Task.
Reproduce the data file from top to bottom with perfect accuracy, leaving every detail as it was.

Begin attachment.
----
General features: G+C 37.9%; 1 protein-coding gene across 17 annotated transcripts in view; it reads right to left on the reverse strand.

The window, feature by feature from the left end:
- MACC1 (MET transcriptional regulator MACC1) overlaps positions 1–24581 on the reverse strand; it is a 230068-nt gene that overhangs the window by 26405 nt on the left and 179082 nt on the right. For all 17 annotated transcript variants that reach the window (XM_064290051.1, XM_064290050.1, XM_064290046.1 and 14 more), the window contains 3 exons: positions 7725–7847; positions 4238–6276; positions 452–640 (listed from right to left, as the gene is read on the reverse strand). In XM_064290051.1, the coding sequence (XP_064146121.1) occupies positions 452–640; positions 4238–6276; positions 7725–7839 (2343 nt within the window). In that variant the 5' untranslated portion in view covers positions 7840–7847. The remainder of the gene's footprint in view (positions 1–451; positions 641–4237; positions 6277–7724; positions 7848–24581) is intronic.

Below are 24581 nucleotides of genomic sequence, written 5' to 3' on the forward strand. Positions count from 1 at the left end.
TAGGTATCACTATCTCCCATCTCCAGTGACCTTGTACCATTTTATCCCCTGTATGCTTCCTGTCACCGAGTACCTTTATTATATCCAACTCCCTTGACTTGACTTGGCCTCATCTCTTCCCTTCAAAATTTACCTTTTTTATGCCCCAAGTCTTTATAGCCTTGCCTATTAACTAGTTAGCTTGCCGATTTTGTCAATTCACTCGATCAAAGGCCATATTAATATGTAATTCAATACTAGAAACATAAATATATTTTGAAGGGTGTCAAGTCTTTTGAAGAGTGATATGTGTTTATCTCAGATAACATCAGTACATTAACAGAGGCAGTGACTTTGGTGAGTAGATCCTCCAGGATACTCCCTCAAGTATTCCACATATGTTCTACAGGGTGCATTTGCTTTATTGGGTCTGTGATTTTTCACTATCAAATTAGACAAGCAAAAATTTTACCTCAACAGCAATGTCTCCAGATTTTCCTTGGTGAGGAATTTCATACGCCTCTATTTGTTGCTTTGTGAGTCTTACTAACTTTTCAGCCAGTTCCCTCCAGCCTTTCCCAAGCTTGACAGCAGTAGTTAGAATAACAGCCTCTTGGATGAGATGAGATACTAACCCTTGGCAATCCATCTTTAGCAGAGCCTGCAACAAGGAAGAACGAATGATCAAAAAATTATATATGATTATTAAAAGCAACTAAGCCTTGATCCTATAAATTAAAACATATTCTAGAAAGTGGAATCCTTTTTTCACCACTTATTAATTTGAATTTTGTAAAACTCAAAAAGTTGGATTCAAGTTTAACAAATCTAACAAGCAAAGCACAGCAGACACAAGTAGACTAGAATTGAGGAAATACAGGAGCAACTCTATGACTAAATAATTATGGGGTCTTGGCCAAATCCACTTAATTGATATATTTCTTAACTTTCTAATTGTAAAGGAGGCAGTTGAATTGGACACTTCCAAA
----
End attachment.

General features: G+C 37.9%; 1 protein-coding gene across 17 annotated transcripts in view; it reads right to left on the reverse strand.

The window, feature by feature from the left end:
- MACC1 (MET transcriptional regulator MACC1) overlaps positions 1–24581 on the reverse strand; it is a 230068-nt gene that overhangs the window by 26405 nt on the left and 179082 nt on the right. For all 17 annotated transcript variants that reach the window (XM_064290051.1, XM_064290050.1, XM_064290046.1 and 14 more), the window contains 3 exons: positions 7725–7847; positions 4238–6276; positions 452–640 (listed from right to left, as the gene is read on the reverse strand). In XM_064290051.1, the coding sequence (XP_064146121.1) occupies positions 452–640; positions 4238–6276; positions 7725–7839 (2343 nt within the window). In that variant the 5' untranslated portion in view covers positions 7840–7847. The remainder of the gene's footprint in view (positions 1–451; positions 641–4237; positions 6277–7724; positions 7848–24581) is intronic.

Below are 24581 nucleotides of genomic sequence, written 5' to 3' on the forward strand. Positions count from 1 at the left end.
TAGGTATCACTATCTCCCATCTCCAGTGACCTTGTACCATTTTATCCCCTGTATGCTTCCTGTCACCGAGTACCTTTATTATATCCAACTCCCTTGACTTGACTTGGCCTCATCTCTTCCCTTCAAAATTTACCTTTTTTATGCCCCAAGTCTTTATAGCCTTGCCTATTAACTAGTTAGCTTGCCGATTTTGTCAATTCACTCGATCAAAGGCCATATTAATATGTAATTCAATACTAGAAACATAAATATATTTTGAAGGGTGTCAAGTCTTTTGAAGAGTGATATGTGTTTATCTCAGATAACATCAGTACATTAACAGAGGCAGTGACTTTGGTGAGTAGATCCTCCAGGATACTCCCTCAAGTATTCCACATATGTTCTACAGGGTGCATTTGCTTTATTGGGTCTGTGATTTTTCACTATCAAATTAGACAAGCAAAAATTTTACCTCAACAGCAATGTCTCCAGATTTTCCTTGGTGAGGAATTTCATACGCCTCTATTTGTTGCTTTGTGAGTCTTACTAACTTTTCAGCCAGTTCCCTCCAGCCTTTCCCAAGCTTGACAGCAGTAGTTAGAATAACAGCCTCTTGGATGAGATGAGATACTAACCCTTGGCAATCCATCTTTAGCAGAGCCTGCAACAAGGAAGAACGAATGATCAAAAAATTATATATGATTATTAAAAGCAACTAAGCCTTGATCCTATAAATTAAAACATATTCTAGAAAGTGGAATCCTTTTTTCACCACTTATTAATTTGAATTTTGTAAAACTCAAAAAGTTGGATTCAAGTTTAACAAATCTAACAAGCAAAGCACAGCAGACACAAGTAGACTAGAATTGAGGAAATACAGGAGCAACTCTATGACTAAATAATTATGGGGTCTTGGCCAAATCCACTTAATTGATATATTTCTTAACTTTCTAATTGTAAAGGAGGCAGTTGAATTGGACACTTCCAAA